Utah's County Water Fairs
County Water Fairs are organized by county extension offices across Utah. Water fairs focus on teaching fourth graders the fundamentals of what watersheds are and how they work, introduce aquatic macroinvertebrates, and the importance of water quality to humans and the environment. Organizations involved at these fair can include county health departments, waste management facilities, the United States Forest Service, and the National Park Service.
How USU Water Quality Extension is involved:
We have several hands-on activities we take to water fairs that teach about watersheds and water quality.
The stream hydrology trailer is a tool to examine the movement of stream and river water. The stream trailer can help students learn about the movement of water in a watershed, formation of stream channels, the importance of riparian vegetation, and the nature of flooding. The trailer also allows students to better understand how streams behave under natural conditions and what will happen when humans change those conditions.
This activity introduces students to aquatic macroinvertebrates and their unique adaptations that allow them to live in various aquatic environments. One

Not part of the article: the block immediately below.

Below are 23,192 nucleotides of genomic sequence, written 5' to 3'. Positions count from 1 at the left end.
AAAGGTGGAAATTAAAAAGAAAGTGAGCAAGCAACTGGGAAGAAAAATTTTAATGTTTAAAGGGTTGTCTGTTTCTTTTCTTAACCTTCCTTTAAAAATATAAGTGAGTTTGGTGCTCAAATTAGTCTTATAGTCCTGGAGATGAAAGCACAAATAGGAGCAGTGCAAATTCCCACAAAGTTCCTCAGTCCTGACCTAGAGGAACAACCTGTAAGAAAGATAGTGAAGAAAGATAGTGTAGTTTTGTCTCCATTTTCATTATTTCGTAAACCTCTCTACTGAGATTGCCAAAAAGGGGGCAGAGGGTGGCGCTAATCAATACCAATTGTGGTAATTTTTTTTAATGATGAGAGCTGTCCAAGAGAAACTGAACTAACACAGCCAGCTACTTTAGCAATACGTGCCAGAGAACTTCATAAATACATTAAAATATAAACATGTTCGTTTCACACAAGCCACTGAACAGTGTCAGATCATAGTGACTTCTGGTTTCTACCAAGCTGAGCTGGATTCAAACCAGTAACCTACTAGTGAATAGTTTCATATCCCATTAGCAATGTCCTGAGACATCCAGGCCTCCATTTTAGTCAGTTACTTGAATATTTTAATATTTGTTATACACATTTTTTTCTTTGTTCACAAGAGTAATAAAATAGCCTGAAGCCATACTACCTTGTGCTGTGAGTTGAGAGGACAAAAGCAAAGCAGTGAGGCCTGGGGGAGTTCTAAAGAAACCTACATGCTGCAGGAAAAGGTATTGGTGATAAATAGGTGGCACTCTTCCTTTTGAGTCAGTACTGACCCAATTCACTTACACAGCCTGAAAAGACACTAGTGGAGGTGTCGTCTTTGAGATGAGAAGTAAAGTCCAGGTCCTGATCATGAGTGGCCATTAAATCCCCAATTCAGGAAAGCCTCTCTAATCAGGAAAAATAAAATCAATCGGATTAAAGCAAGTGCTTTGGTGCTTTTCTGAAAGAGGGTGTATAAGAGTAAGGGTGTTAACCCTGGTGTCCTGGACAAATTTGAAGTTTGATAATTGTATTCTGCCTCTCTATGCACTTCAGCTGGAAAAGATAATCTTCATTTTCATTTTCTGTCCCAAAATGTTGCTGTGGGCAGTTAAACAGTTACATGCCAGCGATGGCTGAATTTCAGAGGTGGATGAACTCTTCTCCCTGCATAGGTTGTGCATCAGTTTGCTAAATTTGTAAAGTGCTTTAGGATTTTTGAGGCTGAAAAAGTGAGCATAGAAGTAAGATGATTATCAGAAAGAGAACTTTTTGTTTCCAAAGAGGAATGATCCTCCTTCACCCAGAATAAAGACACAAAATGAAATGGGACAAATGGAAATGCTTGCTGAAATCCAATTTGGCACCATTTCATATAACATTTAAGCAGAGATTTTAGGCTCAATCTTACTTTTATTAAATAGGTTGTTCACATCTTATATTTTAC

student is dressed up in a bug costume, with each article of clothing representing
a different adaptation. After the presentation students are introduced to live organisms
and have the opportunity to observe and carefully handle them.
The Enviroscape is a watershed/surface water model that demonstrates how water and pollutants move across a watershed. The model can also be used to teach the difference between non-point source and point source pollution. It can also show how best management practices reduce pollutants in a watershed.
Let's Work Together
USU Water Quality Extension can come to your county water fair or other water related event.